One name for 2 villains!
The term diabetes stands for two rather different diseases. Type I diabetes cannot be prevented and usually shows up in early childhood. The body’s immune system develops a genetic habit of attacking the pancreas and preventing insulin production. All that parents can do is to make sure that a child with Type 1 diabetes gets insulin in time and that diet and exercise are tightly controlled. Children with this disorder are at risk of being mentally scarred as they cannot always do the same things as their peers: enjoying a simple ice-cream or similar treat is an example. Nevertheless a Primary Care Physician can set out a program by which a child with this disease grows up almost normally and has an excellent quality of life, full of achievement and success.
Type II diabetes is a different cup of tea. It arises because obesity and a couch-potato attitude to life prevent insulin from doing its job. The condition is largely reversible, or can be mitigated to a significant extent by shedding extra kilos and exercising regularly. These things while easy and innocuous need a doctor’s supervision as some delicate balances between the heart, kidneys and other organ functions are involved. Type II diabetes is one of the diseases that modern medicine can manage best, even when medication has to supplement diet and exercise. However such medication can be expensive and can inflate Health Insurance costs. Diabetes has no cure as yet, so the expenses continue ad-infinitum throughout life.
Diabetes regardless of its type has profound influence on Health Insurance benefits.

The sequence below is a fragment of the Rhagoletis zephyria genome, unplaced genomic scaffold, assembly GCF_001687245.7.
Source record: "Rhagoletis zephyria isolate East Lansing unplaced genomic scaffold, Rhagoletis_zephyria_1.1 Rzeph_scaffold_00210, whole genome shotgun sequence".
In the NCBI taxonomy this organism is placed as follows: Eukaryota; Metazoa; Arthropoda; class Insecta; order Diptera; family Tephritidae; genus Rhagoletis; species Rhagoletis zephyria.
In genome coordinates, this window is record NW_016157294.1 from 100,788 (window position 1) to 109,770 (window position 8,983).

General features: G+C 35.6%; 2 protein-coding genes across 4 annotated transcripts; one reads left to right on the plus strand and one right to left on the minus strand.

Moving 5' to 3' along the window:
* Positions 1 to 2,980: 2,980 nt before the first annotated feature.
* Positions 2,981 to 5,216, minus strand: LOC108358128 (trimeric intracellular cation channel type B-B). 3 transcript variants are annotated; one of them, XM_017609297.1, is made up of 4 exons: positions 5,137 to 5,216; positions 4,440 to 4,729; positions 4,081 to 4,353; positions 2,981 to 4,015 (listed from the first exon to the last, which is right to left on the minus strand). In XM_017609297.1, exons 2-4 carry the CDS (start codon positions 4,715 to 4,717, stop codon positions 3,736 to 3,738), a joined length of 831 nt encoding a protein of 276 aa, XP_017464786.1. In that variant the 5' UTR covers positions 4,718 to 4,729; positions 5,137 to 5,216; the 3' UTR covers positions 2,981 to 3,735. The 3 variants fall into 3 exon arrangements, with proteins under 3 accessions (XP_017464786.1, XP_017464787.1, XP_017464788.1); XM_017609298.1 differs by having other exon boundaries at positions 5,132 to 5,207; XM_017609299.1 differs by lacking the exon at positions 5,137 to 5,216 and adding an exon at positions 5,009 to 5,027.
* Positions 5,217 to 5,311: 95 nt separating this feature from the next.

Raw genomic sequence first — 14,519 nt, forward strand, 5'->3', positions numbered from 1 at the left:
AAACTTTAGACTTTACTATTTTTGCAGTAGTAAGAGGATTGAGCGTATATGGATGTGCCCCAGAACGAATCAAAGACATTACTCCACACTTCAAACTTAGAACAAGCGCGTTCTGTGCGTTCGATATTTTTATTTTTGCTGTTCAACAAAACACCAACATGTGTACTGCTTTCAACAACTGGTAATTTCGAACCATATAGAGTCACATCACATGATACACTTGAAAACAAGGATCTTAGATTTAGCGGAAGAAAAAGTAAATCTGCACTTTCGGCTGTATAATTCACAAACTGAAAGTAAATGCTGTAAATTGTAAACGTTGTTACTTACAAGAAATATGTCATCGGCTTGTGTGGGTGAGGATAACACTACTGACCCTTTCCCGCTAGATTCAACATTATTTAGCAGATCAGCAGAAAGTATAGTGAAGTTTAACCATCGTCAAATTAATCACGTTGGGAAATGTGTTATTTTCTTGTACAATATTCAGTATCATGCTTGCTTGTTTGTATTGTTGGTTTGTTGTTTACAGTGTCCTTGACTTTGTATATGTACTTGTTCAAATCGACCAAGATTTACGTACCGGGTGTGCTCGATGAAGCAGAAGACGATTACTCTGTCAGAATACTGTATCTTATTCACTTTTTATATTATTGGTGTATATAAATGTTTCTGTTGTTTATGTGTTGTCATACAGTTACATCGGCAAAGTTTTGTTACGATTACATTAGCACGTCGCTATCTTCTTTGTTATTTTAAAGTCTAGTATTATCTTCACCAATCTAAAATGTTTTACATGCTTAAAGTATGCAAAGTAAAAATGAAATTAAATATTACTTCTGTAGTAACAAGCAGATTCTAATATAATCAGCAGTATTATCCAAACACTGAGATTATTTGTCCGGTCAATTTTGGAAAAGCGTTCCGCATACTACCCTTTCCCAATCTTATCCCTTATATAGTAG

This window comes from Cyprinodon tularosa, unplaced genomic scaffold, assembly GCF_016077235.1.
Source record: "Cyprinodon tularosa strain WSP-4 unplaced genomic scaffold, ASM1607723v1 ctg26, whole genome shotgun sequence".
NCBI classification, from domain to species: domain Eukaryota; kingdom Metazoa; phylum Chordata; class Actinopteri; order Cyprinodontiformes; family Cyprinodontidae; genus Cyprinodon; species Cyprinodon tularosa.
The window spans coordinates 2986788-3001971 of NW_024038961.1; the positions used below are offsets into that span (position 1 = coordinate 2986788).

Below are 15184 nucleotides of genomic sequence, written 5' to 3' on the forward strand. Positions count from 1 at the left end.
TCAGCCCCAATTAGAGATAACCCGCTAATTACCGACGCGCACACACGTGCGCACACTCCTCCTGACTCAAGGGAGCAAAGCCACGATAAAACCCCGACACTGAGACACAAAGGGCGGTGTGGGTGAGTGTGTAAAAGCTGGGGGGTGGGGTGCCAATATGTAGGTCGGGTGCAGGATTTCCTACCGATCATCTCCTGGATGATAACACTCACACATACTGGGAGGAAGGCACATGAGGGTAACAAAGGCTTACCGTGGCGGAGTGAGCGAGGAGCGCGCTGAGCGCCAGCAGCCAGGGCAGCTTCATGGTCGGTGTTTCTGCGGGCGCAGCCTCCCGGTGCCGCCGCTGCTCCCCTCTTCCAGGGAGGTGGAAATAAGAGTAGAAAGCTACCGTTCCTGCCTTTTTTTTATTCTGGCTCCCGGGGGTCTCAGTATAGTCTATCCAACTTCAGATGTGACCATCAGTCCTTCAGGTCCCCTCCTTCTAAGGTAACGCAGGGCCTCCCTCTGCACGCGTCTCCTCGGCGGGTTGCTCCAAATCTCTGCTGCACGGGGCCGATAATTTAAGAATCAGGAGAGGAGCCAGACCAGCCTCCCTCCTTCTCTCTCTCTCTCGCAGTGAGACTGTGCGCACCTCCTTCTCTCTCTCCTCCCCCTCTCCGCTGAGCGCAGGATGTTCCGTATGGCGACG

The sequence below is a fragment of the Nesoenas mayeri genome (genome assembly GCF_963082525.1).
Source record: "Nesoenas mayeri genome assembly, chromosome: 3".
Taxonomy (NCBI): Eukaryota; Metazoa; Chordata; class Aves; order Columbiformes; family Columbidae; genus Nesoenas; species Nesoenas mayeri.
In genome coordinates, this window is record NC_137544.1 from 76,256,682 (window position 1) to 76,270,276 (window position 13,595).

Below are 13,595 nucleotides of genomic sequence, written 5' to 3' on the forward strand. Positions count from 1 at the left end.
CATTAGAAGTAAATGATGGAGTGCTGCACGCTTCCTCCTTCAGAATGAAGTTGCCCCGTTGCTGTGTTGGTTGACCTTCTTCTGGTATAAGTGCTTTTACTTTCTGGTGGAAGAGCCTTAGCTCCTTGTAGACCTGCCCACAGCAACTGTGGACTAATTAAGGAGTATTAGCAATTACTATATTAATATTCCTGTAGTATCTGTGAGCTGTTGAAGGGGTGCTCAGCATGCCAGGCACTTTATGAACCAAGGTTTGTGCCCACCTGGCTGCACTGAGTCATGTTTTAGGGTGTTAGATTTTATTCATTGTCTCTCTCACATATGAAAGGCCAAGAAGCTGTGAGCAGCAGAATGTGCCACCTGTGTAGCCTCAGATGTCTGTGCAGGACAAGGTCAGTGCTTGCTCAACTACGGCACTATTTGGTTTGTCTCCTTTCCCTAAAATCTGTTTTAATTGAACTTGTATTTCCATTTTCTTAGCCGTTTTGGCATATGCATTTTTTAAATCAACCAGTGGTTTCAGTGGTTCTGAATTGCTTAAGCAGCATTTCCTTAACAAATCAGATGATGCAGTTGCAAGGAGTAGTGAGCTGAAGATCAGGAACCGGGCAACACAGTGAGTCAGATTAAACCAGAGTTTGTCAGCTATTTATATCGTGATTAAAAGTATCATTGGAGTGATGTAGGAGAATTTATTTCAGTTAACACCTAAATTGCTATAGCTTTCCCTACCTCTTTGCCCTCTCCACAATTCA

Some things to check during open enrollment or when changing jobs:
1. Is there a window during which a pre-existing condition of diabetes is not covered by a policy?
2. Is the Health Insurance Company’s plan legally valid in the State where you live, in terms of exclusions for some kinds of expenses for diabetes management?
3. Do co-payments suit you better than a high premium or would you rather pay once a month or a quarter?
4. How do alternate products stack up in terms of expenses for diabetes management that are not covered at all?
5. Does your Primary Care Physician believe that anyone in your family could develop glucose intolerance during the coming year?
Lifetime limits on Health Insurance benefits are other key concerns when it comes to chronic diseases such as diabetes. It is never too late to start planning for the well-being of your loved ones and yourself. It is never premature to plan ahead for the foreseeable future, though the probabilities of some very grave occurrences are hopefully low.